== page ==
In 1879, city councilman Ernest Rapp proposed the construction of a bandstand in the center of the city square for use by the Cornet Band, and his motion failed. Fast forward to June of 1885 and the first bandstand was constructed on the Square at a cost of around $100, which today would be roughly $3000. This bandstand was constructed on the east side of the center of the Square.
That original, simple bandstand held its own for around 15 years, but around the turn of the century a new wood frame bandstand was built in the dead center of the square, most likely to shroud the well that had been tapped for water. It was taller and the band platform was raised, presumably to cover the well’s pumps.
In 1926, a third version of the bandstand, a brick structure, was constructed on the same center spot. Charles Carlson received the contract for the construction, with Walter Vogelsang doing some of the brickwork. It was a lower structure, yet still hiding the well pumps from view. This is the bandstand that lives on in the minds of more seasoned Washingtonians, as it existed for over 30 years.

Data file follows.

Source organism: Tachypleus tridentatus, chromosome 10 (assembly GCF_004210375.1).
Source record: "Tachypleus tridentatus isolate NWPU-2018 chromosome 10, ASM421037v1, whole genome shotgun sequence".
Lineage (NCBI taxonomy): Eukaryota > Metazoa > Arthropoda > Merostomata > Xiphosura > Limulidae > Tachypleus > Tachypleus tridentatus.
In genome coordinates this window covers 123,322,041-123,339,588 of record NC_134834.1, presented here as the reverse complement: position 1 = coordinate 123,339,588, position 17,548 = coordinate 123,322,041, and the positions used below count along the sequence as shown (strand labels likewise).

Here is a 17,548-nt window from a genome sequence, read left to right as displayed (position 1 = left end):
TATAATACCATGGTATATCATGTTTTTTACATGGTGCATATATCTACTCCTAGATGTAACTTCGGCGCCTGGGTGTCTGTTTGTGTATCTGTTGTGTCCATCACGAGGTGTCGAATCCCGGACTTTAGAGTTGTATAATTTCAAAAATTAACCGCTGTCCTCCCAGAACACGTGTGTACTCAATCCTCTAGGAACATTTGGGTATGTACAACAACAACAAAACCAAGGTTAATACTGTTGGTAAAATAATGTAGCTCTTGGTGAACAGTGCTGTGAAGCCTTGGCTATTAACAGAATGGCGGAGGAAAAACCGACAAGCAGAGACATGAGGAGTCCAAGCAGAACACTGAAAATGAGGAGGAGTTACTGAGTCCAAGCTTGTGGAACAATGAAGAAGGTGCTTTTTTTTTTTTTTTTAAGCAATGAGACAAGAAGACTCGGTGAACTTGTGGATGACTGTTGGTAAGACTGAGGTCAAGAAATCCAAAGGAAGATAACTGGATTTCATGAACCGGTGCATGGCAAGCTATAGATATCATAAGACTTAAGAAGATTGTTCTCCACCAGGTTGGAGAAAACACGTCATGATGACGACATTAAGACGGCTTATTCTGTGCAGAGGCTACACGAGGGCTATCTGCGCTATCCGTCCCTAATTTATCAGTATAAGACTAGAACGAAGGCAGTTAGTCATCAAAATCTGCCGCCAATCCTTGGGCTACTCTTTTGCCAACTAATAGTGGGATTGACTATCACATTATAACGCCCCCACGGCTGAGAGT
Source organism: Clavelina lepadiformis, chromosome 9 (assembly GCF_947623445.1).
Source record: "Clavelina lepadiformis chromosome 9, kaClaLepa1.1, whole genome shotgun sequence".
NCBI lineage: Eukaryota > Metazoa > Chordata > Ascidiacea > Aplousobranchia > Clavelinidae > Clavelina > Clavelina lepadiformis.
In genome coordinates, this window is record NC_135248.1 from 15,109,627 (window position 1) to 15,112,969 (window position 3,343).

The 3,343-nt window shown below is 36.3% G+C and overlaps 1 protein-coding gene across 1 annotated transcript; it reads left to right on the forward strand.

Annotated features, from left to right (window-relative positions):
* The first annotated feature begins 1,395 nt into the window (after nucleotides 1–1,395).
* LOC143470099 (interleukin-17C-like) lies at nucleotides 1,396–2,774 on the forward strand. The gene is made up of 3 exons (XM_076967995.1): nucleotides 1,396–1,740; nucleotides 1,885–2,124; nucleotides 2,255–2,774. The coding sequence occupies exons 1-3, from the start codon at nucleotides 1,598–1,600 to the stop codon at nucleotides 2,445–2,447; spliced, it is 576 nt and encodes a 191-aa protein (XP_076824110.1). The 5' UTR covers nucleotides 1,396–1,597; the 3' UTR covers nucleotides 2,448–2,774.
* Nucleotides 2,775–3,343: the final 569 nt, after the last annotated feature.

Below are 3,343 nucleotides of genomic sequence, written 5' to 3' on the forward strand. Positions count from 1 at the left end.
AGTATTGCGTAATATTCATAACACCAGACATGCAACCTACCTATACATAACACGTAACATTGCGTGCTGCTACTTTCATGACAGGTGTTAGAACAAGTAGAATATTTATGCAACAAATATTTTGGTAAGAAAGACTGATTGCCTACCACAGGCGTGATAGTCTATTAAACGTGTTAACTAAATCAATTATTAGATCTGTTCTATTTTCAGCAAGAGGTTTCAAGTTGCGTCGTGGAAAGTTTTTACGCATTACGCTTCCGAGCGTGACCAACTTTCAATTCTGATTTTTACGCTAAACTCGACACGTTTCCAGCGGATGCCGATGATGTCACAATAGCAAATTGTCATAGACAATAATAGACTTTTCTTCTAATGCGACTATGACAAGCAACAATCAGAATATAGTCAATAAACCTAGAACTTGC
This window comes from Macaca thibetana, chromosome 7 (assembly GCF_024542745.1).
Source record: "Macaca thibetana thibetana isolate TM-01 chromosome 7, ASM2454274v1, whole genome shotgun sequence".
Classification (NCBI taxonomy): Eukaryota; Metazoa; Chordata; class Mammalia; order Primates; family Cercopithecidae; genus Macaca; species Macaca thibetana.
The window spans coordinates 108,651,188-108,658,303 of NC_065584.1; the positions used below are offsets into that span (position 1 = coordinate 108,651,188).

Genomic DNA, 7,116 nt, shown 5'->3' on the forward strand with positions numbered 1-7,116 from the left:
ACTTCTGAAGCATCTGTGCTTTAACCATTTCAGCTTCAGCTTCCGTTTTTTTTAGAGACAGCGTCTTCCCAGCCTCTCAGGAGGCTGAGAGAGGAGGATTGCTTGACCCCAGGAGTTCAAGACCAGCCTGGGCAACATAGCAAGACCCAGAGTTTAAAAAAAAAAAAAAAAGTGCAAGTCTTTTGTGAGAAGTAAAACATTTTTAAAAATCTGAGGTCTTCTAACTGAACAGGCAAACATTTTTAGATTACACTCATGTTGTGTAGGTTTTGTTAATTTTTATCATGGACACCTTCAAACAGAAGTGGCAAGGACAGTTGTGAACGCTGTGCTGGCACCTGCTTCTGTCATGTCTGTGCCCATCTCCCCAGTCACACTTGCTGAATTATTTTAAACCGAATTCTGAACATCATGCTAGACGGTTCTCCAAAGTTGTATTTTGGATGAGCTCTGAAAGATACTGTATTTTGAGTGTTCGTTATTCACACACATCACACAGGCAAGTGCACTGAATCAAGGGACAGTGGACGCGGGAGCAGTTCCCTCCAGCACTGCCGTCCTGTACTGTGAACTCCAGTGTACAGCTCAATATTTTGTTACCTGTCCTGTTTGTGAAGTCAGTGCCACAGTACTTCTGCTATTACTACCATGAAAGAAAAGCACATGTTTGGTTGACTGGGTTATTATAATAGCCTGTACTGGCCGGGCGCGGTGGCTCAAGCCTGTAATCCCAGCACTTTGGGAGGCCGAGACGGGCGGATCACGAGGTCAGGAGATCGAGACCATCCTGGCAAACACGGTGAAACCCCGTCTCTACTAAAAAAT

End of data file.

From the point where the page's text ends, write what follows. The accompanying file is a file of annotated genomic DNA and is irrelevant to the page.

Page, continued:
By 1955, a burgeoning town caused most concerts to be moved off the Square. A lack of parking caused congestion and the bandstand had become too small for the band. The town had seemingly outgrown the bandstand. By 1959 the city was looking for options. With every renovation plan being considered too expensive, and the water well on the Square being capped with a new well being dug behind what is now the Washington Police Station, the bandstand met its final demise in July of 1959.
Within a short time, the Town and Country Garden Club grabbed the wheel and was the driving force behind the installation of the fountain in the middle of the Square. The fountain, completed in 1963, still exists to this day.